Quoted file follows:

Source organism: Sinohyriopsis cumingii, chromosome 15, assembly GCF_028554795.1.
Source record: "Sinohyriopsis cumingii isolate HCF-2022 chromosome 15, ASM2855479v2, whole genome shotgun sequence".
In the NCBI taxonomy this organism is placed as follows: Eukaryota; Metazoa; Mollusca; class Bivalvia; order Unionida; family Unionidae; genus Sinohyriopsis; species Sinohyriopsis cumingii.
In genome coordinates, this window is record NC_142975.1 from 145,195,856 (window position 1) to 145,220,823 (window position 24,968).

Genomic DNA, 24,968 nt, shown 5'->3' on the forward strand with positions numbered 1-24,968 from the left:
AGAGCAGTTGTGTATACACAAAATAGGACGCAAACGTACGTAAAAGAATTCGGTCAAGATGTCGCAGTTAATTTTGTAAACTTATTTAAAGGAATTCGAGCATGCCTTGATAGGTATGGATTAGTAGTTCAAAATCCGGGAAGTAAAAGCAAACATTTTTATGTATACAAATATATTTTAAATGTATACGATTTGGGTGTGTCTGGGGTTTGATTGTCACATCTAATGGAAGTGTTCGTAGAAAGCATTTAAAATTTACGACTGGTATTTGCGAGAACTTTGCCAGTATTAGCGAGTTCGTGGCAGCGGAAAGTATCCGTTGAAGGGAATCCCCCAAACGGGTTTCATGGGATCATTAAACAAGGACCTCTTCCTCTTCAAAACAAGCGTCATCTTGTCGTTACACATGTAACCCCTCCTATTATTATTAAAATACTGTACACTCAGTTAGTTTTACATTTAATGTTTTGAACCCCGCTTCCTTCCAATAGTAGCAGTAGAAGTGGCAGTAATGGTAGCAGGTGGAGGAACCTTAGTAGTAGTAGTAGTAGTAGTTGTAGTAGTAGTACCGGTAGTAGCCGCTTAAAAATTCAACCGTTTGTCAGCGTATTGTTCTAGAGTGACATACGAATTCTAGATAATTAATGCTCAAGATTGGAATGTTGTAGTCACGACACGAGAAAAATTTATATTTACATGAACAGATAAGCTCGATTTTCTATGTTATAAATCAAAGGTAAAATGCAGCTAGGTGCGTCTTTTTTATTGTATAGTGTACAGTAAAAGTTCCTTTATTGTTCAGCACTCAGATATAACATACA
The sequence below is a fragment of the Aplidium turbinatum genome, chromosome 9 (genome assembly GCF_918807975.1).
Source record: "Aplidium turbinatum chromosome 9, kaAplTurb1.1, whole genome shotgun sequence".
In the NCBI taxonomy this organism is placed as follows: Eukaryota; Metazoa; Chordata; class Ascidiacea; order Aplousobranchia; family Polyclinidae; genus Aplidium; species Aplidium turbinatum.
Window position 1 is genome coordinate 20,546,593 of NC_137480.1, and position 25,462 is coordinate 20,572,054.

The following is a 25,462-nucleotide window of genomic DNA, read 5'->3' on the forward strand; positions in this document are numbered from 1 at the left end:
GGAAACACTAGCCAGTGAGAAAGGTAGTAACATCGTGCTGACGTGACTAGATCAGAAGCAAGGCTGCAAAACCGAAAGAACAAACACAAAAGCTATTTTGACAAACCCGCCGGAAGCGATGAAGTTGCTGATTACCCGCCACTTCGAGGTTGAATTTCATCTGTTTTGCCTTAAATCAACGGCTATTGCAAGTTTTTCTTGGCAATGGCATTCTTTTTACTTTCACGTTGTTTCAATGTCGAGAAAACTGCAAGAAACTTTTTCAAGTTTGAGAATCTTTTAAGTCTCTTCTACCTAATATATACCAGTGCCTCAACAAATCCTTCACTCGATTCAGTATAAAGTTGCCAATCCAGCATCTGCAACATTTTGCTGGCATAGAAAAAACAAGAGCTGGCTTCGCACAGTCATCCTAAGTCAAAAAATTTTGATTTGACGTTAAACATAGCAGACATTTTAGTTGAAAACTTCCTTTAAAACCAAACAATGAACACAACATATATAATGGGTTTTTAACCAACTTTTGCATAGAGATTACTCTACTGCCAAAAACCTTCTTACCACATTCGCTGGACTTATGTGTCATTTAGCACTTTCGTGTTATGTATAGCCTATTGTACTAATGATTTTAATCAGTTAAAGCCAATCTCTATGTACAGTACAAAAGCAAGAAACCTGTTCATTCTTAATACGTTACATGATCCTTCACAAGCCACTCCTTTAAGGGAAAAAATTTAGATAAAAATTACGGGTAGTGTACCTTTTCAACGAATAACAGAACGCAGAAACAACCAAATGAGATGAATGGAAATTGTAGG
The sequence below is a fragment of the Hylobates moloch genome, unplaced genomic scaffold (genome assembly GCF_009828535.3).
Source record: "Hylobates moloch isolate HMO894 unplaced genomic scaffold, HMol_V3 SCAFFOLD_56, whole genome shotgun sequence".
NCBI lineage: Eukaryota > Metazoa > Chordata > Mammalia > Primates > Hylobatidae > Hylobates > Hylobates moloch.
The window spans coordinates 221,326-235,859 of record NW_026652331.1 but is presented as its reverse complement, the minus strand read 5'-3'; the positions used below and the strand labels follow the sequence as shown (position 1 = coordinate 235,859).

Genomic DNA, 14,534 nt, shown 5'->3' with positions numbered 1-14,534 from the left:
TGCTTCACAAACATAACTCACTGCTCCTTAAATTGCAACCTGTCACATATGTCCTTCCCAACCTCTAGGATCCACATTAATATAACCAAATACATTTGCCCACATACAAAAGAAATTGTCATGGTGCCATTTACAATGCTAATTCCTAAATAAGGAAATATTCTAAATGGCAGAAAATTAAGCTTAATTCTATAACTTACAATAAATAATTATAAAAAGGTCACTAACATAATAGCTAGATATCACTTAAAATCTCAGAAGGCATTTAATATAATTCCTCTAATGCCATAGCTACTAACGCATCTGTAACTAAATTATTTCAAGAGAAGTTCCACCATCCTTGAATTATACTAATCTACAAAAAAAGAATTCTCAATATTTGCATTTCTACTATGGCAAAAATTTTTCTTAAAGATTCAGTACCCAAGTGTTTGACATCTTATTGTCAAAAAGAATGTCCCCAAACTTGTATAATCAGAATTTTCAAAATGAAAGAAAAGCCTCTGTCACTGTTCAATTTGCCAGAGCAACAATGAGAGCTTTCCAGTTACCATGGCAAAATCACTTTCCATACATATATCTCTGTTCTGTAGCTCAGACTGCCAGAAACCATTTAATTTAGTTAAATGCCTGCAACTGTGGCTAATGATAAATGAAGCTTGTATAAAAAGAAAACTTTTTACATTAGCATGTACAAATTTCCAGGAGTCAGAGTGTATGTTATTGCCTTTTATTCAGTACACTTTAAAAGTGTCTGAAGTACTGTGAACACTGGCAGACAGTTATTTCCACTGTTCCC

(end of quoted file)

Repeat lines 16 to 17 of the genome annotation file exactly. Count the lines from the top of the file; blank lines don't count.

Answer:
The window spans coordinates 221,326-235,859 of record NW_026652331.1 but is presented as its reverse complement, the minus strand read 5'-3'; the positions used below and the strand labels follow the sequence as shown (position 1 = coordinate 235,859).

Genomic DNA, 14,534 nt, shown 5'->3' with positions numbered 1-14,534 from the left: